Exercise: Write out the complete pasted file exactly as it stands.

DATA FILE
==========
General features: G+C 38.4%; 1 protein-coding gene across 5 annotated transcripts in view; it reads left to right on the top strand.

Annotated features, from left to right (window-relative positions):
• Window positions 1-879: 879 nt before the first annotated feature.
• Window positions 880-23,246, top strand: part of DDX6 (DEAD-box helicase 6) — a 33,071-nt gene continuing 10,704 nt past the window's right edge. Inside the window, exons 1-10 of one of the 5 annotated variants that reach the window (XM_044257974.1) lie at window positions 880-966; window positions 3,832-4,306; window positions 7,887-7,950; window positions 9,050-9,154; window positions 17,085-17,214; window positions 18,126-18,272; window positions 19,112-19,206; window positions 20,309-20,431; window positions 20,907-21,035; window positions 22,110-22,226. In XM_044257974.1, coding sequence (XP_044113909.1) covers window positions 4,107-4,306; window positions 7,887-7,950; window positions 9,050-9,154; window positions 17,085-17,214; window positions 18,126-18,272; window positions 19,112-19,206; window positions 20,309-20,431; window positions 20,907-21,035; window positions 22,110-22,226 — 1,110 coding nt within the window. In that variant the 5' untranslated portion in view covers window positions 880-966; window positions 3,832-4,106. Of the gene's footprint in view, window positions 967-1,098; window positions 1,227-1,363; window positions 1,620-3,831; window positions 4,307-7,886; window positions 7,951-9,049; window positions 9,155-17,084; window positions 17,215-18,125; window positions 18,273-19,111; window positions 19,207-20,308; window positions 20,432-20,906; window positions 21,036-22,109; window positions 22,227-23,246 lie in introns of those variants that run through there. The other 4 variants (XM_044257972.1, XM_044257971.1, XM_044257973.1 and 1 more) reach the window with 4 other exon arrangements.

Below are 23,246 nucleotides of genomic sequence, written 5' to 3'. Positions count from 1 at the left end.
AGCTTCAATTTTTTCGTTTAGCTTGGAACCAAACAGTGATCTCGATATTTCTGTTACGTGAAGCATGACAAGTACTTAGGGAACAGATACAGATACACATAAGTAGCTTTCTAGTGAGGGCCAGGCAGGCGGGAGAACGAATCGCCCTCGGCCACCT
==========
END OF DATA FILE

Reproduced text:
General features: G+C 38.4%; 1 protein-coding gene across 5 annotated transcripts in view; it reads left to right on the top strand.

Annotated features, from left to right (window-relative positions):
• Window positions 1-879: 879 nt before the first annotated feature.
• Window positions 880-23,246, top strand: part of DDX6 (DEAD-box helicase 6) — a 33,071-nt gene continuing 10,704 nt past the window's right edge. Inside the window, exons 1-10 of one of the 5 annotated variants that reach the window (XM_044257974.1) lie at window positions 880-966; window positions 3,832-4,306; window positions 7,887-7,950; window positions 9,050-9,154; window positions 17,085-17,214; window positions 18,126-18,272; window positions 19,112-19,206; window positions 20,309-20,431; window positions 20,907-21,035; window positions 22,110-22,226. In XM_044257974.1, coding sequence (XP_044113909.1) covers window positions 4,107-4,306; window positions 7,887-7,950; window positions 9,050-9,154; window positions 17,085-17,214; window positions 18,126-18,272; window positions 19,112-19,206; window positions 20,309-20,431; window positions 20,907-21,035; window positions 22,110-22,226 — 1,110 coding nt within the window. In that variant the 5' untranslated portion in view covers window positions 880-966; window positions 3,832-4,106. Of the gene's footprint in view, window positions 967-1,098; window positions 1,227-1,363; window positions 1,620-3,831; window positions 4,307-7,886; window positions 7,951-9,049; window positions 9,155-17,084; window positions 17,215-18,125; window positions 18,273-19,111; window positions 19,207-20,308; window positions 20,432-20,906; window positions 21,036-22,109; window positions 22,227-23,246 lie in introns of those variants that run through there. The other 4 variants (XM_044257972.1, XM_044257971.1, XM_044257973.1 and 1 more) reach the window with 4 other exon arrangements.

Below are 23,246 nucleotides of genomic sequence, written 5' to 3'. Positions count from 1 at the left end.
AGCTTCAATTTTTTCGTTTAGCTTGGAACCAAACAGTGATCTCGATATTTCTGTTACGTGAAGCATGACAAGTACTTAGGGAACAGATACAGATACACATAAGTAGCTTTCTAGTGAGGGCCAGGCAGGCGGGAGAACGAATCGCCCTCGGCCACCT